By Tassilo Hummel and Giulio Piovaccari
PARIS (Reuters) -Fiat parent Stellantis will sell its stake in an auto financing joint venture to its Chinese partner Dongfeng and set up its own financial services unit in China, the latest step to overhaul its business in the world’s top car market.
The move comes after the world’s fourth-largest carmaker expanded its credit business in the United States and launched a major reorganisation in Europe, as CEO Carlos Tavares aims to boost profitability and simplify the company’s structure.
Stellantis, formed at the start of 2021 through the merger of France’s PSA with Fiat Chrysler (FCA), has struggled to sell cars in China and has been looking to reshuffle its strategy in the country where it has joint ventures with Dongfeng and GAC.
“As we continue our push to drive profitable growth in China, we need to also reset our financial services offering in the country,” said Tavares in a statement.
Under the deal, one of Stellantis’ financing units and car maker DPCA – co-owned by Stellantis and Dongfeng – have entered into an equity transfer agreement with Dongfeng aimed at transferring the whole of their joint auto financing assets to the Chinese company.
In return, Stellantis said it would create a new structure called Auto Finance Co (AFC).
Stellantis through its China-based joint ventures represents just 0.5% of the Chinese auto market. DPCA, the joint venture with Dongfeng, sold 100,567 vehicles in 2021, more than doubling annual sales. Its joint venture with GAC sold 20,123 units last year, a 50% decline.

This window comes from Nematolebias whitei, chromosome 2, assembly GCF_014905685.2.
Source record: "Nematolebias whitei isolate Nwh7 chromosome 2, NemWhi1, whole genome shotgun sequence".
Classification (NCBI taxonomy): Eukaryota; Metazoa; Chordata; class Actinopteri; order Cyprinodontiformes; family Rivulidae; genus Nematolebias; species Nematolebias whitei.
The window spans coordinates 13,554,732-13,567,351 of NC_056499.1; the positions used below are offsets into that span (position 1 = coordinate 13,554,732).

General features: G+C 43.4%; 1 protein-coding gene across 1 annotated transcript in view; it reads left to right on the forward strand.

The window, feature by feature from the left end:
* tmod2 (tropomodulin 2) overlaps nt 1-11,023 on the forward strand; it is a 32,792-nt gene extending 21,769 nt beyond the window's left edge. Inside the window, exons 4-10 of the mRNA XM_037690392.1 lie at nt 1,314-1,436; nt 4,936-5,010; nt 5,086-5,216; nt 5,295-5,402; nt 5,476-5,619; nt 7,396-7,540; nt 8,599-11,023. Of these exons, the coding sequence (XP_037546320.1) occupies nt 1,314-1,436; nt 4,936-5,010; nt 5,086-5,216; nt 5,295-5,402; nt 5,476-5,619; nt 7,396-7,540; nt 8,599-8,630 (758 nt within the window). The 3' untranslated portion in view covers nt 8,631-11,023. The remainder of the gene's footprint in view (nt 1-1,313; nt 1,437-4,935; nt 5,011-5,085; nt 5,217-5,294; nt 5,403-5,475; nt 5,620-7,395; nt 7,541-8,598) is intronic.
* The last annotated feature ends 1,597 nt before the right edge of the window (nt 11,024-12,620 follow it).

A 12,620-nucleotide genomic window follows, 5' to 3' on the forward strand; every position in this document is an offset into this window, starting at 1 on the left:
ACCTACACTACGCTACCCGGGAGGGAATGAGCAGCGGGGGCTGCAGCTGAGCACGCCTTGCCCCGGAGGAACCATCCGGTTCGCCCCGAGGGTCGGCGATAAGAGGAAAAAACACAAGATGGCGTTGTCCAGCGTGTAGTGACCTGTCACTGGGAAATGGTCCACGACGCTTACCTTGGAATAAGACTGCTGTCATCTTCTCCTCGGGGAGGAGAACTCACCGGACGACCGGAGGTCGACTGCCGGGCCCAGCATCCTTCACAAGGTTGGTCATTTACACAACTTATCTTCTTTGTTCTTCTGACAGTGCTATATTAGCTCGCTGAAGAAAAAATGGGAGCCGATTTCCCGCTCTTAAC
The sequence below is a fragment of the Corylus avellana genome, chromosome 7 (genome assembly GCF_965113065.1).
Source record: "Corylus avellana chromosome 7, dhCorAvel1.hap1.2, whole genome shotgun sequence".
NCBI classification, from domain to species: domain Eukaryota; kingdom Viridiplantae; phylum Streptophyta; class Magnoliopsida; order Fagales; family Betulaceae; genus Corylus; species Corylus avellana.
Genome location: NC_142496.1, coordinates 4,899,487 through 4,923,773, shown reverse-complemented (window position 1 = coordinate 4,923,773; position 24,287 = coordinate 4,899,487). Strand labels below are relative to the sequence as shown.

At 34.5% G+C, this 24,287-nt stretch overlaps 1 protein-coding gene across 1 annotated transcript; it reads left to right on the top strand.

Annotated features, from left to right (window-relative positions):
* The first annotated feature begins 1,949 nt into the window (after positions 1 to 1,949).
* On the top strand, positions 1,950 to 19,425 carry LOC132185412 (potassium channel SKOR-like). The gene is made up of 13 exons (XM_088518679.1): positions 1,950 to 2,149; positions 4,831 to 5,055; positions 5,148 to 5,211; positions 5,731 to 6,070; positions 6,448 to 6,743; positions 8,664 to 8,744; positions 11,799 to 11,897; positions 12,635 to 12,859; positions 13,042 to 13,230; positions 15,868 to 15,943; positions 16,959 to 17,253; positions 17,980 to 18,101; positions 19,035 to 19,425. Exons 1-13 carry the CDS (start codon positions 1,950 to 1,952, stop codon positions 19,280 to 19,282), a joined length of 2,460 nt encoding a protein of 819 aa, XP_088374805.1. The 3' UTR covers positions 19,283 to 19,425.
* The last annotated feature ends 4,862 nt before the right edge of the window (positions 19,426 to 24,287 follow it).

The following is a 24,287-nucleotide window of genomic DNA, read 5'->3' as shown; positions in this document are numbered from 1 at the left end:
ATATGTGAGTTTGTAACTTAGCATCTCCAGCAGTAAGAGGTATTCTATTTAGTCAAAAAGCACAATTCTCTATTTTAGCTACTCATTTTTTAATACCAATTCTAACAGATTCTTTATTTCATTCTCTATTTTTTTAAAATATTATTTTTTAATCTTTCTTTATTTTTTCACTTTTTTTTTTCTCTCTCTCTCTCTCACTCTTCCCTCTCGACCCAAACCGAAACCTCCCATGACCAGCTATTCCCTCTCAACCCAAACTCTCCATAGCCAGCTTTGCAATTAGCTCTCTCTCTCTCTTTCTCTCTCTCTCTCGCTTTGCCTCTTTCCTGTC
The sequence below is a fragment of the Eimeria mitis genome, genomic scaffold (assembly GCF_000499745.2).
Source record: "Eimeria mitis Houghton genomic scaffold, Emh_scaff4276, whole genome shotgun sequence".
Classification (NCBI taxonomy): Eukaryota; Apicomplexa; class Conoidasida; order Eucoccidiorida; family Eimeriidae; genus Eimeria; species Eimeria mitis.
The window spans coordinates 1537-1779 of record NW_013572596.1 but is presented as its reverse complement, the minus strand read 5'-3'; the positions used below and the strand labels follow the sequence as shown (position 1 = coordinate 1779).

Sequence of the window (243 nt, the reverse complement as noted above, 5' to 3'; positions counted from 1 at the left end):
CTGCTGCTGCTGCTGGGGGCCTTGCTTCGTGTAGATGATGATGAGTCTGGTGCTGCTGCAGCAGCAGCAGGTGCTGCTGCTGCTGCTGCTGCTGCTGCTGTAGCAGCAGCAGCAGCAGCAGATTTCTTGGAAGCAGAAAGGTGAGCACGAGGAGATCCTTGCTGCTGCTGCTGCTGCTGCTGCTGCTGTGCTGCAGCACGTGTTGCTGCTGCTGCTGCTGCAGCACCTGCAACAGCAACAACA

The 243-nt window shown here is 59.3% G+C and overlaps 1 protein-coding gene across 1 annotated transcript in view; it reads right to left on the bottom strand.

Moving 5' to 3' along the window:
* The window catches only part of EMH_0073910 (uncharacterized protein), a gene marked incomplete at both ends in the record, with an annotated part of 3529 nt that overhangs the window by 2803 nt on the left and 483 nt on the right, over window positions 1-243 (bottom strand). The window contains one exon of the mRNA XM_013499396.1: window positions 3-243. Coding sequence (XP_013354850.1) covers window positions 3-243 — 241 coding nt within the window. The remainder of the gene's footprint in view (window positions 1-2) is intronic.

The proposed transaction should be completed during the second half of 2022, pending regulatory approval, the car maker added.
In its business plan to 2030 outlined last month, Stellantis said it would adopt an “asset-light” model there – keeping only one fully-owned plant and opening up other manufacturing capacity to third parties to lower fixed costs.
It is aiming for Chinese revenue to reach 20 billion euros ($22 billion) by 2030. Revenue for “China, India and Asia Pacific” totalled 3.9 billion euros last year.
In November, Stellantis bought First Investors Financial Services Group for around $285 million as it seeks to build a full-service captive finance arm in the United States, where owning 100% of such structures is a common feature.
The business offers U.S. customers, dealers and partners financing options, including retail loans, leases and floorplan financing.
It took a different approach in Europe. Late last year, the company agreed to set up financing and leasing joint ventures with BNP Paribas, Credit Agricole and Santander.
The aim was to cut the number of entities it inherited from PSA and FCA.
($1 = 0.9232 euros)
(Reporting by Tassilo Hummel and Giulio Piovaccari; Additional reporting Zoey Zhang; Editing by Josephine Mason and David Holmes)